it’s the psychological idea that trauma can be passed down through multiple different ways. trauma can change you significantly, even rewrite neural pathways and physically change how you think. that, paired with the cycle of subconsciously sharing our trauma with our children, as well as mixing with the trauma we learn as we grow, leads to some really rough patches in our relationships with our identites.
this is a really great 4 minute video from the healing foundation about the trauma carried by indigenous people in Australia. tw for some really heavy topics, but all presented in a relaxed and serious environment.
what do we do?
well, honestly, i don’t know. it’s not like we’re gonna stop sharing our stories with our descendants, nor our histories. we can’t get rid of things related to our identities that give us our own trauma, the bigotry we face unfortunately isn’t going anywhere.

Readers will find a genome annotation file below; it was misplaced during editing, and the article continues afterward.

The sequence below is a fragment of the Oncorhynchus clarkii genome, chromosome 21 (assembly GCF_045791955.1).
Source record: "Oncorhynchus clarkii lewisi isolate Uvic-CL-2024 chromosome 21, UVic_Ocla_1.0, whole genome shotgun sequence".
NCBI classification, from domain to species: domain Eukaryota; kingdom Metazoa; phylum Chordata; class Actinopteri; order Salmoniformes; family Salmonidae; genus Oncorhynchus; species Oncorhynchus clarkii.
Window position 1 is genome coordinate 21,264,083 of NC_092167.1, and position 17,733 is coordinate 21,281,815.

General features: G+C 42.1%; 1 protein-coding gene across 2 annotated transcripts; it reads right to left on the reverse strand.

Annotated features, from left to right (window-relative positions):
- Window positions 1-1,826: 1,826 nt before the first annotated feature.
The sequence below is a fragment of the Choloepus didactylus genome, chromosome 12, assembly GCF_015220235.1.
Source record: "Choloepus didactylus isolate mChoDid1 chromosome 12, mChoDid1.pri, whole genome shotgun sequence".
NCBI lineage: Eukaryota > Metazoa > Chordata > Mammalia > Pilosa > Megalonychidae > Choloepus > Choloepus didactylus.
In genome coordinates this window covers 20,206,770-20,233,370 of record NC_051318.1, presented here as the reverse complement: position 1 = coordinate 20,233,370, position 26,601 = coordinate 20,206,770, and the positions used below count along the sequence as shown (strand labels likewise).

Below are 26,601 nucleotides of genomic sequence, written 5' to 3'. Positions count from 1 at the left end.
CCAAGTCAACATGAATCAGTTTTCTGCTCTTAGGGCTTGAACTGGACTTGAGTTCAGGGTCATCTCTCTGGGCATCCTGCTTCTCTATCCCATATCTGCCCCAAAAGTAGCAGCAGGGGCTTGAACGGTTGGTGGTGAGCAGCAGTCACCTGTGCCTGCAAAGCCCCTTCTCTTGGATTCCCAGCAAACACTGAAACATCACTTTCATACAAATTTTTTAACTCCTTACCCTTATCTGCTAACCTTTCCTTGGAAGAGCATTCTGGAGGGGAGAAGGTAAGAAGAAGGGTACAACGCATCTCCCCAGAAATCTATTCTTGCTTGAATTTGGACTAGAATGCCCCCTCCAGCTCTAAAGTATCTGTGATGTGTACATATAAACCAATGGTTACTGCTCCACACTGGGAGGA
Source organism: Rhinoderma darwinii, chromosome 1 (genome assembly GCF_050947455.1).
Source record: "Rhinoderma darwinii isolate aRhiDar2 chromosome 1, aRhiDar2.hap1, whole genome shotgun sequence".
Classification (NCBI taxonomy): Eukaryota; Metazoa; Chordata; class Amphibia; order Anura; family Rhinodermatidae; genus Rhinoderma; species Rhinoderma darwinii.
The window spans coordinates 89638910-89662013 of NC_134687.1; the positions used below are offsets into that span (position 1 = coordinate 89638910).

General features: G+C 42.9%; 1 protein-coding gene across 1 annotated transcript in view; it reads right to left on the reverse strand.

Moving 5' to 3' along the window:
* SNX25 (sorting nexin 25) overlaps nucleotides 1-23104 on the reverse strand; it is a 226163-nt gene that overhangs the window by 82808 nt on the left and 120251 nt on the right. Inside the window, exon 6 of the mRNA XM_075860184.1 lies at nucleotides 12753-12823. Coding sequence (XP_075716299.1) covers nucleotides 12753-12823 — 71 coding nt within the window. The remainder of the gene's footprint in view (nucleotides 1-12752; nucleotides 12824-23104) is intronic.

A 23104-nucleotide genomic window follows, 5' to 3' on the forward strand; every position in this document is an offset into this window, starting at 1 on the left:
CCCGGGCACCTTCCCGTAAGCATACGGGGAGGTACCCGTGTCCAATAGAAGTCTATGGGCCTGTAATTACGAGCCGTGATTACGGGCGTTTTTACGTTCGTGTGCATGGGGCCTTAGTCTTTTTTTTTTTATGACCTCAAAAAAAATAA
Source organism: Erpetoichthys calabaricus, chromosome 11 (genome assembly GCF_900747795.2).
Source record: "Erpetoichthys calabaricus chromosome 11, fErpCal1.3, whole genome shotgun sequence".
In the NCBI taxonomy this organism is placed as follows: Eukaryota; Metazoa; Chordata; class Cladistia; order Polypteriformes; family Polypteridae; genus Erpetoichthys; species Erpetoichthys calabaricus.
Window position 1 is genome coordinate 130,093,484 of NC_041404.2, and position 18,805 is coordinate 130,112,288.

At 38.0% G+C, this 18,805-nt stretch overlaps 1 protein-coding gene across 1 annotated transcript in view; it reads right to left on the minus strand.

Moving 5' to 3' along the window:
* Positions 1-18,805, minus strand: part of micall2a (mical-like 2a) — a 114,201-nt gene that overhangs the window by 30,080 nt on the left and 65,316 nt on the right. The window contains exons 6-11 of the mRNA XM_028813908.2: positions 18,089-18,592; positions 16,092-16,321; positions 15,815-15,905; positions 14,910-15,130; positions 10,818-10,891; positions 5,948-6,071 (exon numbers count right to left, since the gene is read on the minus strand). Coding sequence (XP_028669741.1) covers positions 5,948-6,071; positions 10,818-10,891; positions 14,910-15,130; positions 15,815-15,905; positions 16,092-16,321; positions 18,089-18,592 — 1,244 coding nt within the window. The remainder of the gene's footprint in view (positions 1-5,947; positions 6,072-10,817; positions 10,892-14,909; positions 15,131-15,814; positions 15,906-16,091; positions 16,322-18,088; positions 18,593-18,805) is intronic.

but being aware of your generational trauma is a good step. it’s not just being “sad” or “sensitive” to history. it’s our history still affecting us today. when your indigenous friends are made upset by discussions of colonization, when your black friends feel the weight of a millenia of racism placed on their shoulders, when your gay friends ask you to please stop using that word, when your trans friends see another historical figure deadnamed and misgendered, when your jewish friends can’t talk about the Shoah without their voices breaking.
so why the fuck are you lecturing us?
our murdered ancestors live on in us, in our eyes, our hearts. we are reminded of them constantly, made painfully aware of who we are and how many people hate us.